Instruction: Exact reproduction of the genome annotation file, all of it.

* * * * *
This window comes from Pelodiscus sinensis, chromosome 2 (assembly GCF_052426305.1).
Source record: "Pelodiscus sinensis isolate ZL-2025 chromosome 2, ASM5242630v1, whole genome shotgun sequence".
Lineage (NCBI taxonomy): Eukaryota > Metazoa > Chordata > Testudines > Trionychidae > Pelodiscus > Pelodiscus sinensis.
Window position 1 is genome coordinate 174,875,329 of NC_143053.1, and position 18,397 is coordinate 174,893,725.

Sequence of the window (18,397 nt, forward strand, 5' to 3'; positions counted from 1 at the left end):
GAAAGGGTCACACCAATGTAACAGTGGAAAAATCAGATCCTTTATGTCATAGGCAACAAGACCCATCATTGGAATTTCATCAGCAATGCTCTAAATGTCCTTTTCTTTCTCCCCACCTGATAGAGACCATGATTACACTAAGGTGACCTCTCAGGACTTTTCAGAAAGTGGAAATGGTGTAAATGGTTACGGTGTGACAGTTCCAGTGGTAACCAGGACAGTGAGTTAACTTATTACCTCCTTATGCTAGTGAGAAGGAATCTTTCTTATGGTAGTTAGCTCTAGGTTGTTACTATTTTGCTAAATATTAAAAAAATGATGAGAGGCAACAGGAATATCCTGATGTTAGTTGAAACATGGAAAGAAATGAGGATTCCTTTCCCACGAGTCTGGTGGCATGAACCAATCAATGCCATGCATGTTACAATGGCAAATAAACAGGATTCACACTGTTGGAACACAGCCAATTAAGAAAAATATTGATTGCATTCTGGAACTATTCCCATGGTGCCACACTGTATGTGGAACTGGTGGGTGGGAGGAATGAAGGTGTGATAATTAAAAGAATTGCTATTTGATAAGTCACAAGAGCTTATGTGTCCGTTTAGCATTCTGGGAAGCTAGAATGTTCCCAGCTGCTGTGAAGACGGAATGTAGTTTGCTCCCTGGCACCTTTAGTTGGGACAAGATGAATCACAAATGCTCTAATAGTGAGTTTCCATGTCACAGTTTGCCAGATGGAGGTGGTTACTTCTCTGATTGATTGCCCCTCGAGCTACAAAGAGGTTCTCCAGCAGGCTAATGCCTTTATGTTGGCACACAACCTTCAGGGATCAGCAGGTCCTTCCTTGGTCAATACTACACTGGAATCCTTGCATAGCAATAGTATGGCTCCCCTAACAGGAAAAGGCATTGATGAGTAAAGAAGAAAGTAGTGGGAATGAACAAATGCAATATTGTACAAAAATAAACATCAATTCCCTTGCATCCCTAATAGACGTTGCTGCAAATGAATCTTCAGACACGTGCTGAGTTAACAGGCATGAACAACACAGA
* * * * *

This window comes from Pelodiscus sinensis, chromosome 2 (assembly GCF_052426305.1).
Source record: "Pelodiscus sinensis isolate ZL-2025 chromosome 2, ASM5242630v1, whole genome shotgun sequence".
Lineage (NCBI taxonomy): Eukaryota > Metazoa > Chordata > Testudines > Trionychidae > Pelodiscus > Pelodiscus sinensis.
Window position 1 is genome coordinate 174,875,329 of NC_143053.1, and position 18,397 is coordinate 174,893,725.

Sequence of the window (18,397 nt, forward strand, 5' to 3'; positions counted from 1 at the left end):
GAAAGGGTCACACCAATGTAACAGTGGAAAAATCAGATCCTTTATGTCATAGGCAACAAGACCCATCATTGGAATTTCATCAGCAATGCTCTAAATGTCCTTTTCTTTCTCCCCACCTGATAGAGACCATGATTACACTAAGGTGACCTCTCAGGACTTTTCAGAAAGTGGAAATGGTGTAAATGGTTACGGTGTGACAGTTCCAGTGGTAACCAGGACAGTGAGTTAACTTATTACCTCCTTATGCTAGTGAGAAGGAATCTTTCTTATGGTAGTTAGCTCTAGGTTGTTACTATTTTGCTAAATATTAAAAAAATGATGAGAGGCAACAGGAATATCCTGATGTTAGTTGAAACATGGAAAGAAATGAGGATTCCTTTCCCACGAGTCTGGTGGCATGAACCAATCAATGCCATGCATGTTACAATGGCAAATAAACAGGATTCACACTGTTGGAACACAGCCAATTAAGAAAAATATTGATTGCATTCTGGAACTATTCCCATGGTGCCACACTGTATGTGGAACTGGTGGGTGGGAGGAATGAAGGTGTGATAATTAAAAGAATTGCTATTTGATAAGTCACAAGAGCTTATGTGTCCGTTTAGCATTCTGGGAAGCTAGAATGTTCCCAGCTGCTGTGAAGACGGAATGTAGTTTGCTCCCTGGCACCTTTAGTTGGGACAAGATGAATCACAAATGCTCTAATAGTGAGTTTCCATGTCACAGTTTGCCAGATGGAGGTGGTTACTTCTCTGATTGATTGCCCCTCGAGCTACAAAGAGGTTCTCCAGCAGGCTAATGCCTTTATGTTGGCACACAACCTTCAGGGATCAGCAGGTCCTTCCTTGGTCAATACTACACTGGAATCCTTGCATAGCAATAGTATGGCTCCCCTAACAGGAAAAGGCATTGATGAGTAAAGAAGAAAGTAGTGGGAATGAACAAATGCAATATTGTACAAAAATAAACATCAATTCCCTTGCATCCCTAATAGACGTTGCTGCAAATGAATCTTCAGACACGTGCTGAGTTAACAGGCATGAACAACACAGA